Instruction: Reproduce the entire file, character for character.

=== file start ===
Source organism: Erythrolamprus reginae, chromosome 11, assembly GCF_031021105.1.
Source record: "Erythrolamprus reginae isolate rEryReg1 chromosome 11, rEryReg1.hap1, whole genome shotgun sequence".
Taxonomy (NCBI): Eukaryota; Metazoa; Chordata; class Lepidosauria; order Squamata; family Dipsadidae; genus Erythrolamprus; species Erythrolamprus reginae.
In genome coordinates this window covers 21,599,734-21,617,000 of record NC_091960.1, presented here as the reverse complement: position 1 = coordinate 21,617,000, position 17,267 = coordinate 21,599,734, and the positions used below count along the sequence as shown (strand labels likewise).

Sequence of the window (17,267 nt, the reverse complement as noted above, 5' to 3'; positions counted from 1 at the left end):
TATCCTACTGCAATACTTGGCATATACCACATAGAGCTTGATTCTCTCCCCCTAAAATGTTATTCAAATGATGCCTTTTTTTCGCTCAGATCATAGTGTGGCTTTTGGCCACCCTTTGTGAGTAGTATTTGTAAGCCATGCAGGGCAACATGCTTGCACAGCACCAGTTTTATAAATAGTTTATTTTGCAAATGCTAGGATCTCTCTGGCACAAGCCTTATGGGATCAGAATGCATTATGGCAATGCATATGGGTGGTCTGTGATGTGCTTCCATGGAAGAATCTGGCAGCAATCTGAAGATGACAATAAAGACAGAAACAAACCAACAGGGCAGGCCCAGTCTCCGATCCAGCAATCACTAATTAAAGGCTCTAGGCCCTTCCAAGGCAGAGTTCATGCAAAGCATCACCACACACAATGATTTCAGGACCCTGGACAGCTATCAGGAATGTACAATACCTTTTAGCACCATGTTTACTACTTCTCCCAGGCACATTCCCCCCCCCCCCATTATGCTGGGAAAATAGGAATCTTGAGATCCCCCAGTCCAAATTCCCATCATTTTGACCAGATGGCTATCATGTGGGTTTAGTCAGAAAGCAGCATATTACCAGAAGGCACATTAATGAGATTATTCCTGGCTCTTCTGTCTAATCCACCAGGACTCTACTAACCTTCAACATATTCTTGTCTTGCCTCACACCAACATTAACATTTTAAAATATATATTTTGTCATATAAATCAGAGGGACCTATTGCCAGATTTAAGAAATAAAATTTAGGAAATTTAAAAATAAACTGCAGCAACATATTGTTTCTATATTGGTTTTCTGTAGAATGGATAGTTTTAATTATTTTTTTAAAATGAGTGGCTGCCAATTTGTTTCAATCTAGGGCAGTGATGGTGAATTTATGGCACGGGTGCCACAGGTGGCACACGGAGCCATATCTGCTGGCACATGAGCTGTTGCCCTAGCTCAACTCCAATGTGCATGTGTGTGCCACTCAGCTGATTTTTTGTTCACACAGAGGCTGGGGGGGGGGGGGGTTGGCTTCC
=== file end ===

Source organism: Erythrolamprus reginae, chromosome 11, assembly GCF_031021105.1.
Source record: "Erythrolamprus reginae isolate rEryReg1 chromosome 11, rEryReg1.hap1, whole genome shotgun sequence".
Taxonomy (NCBI): Eukaryota; Metazoa; Chordata; class Lepidosauria; order Squamata; family Dipsadidae; genus Erythrolamprus; species Erythrolamprus reginae.
In genome coordinates this window covers 21,599,734-21,617,000 of record NC_091960.1, presented here as the reverse complement: position 1 = coordinate 21,617,000, position 17,267 = coordinate 21,599,734, and the positions used below count along the sequence as shown (strand labels likewise).

Sequence of the window (17,267 nt, the reverse complement as noted above, 5' to 3'; positions counted from 1 at the left end):
TATCCTACTGCAATACTTGGCATATACCACATAGAGCTTGATTCTCTCCCCCTAAAATGTTATTCAAATGATGCCTTTTTTTCGCTCAGATCATAGTGTGGCTTTTGGCCACCCTTTGTGAGTAGTATTTGTAAGCCATGCAGGGCAACATGCTTGCACAGCACCAGTTTTATAAATAGTTTATTTTGCAAATGCTAGGATCTCTCTGGCACAAGCCTTATGGGATCAGAATGCATTATGGCAATGCATATGGGTGGTCTGTGATGTGCTTCCATGGAAGAATCTGGCAGCAATCTGAAGATGACAATAAAGACAGAAACAAACCAACAGGGCAGGCCCAGTCTCCGATCCAGCAATCACTAATTAAAGGCTCTAGGCCCTTCCAAGGCAGAGTTCATGCAAAGCATCACCACACACAATGATTTCAGGACCCTGGACAGCTATCAGGAATGTACAATACCTTTTAGCACCATGTTTACTACTTCTCCCAGGCACATTCCCCCCCCCCCCATTATGCTGGGAAAATAGGAATCTTGAGATCCCCCAGTCCAAATTCCCATCATTTTGACCAGATGGCTATCATGTGGGTTTAGTCAGAAAGCAGCATATTACCAGAAGGCACATTAATGAGATTATTCCTGGCTCTTCTGTCTAATCCACCAGGACTCTACTAACCTTCAACATATTCTTGTCTTGCCTCACACCAACATTAACATTTTAAAATATATATTTTGTCATATAAATCAGAGGGACCTATTGCCAGATTTAAGAAATAAAATTTAGGAAATTTAAAAATAAACTGCAGCAACATATTGTTTCTATATTGGTTTTCTGTAGAATGGATAGTTTTAATTATTTTTTTAAAATGAGTGGCTGCCAATTTGTTTCAATCTAGGGCAGTGATGGTGAATTTATGGCACGGGTGCCACAGGTGGCACACGGAGCCATATCTGCTGGCACATGAGCTGTTGCCCTAGCTCAACTCCAATGTGCATGTGTGTGCCACTCAGCTGATTTTTTGTTCACACAGAGGCTGGGGGGGGGGGGGGTTGGCTTCC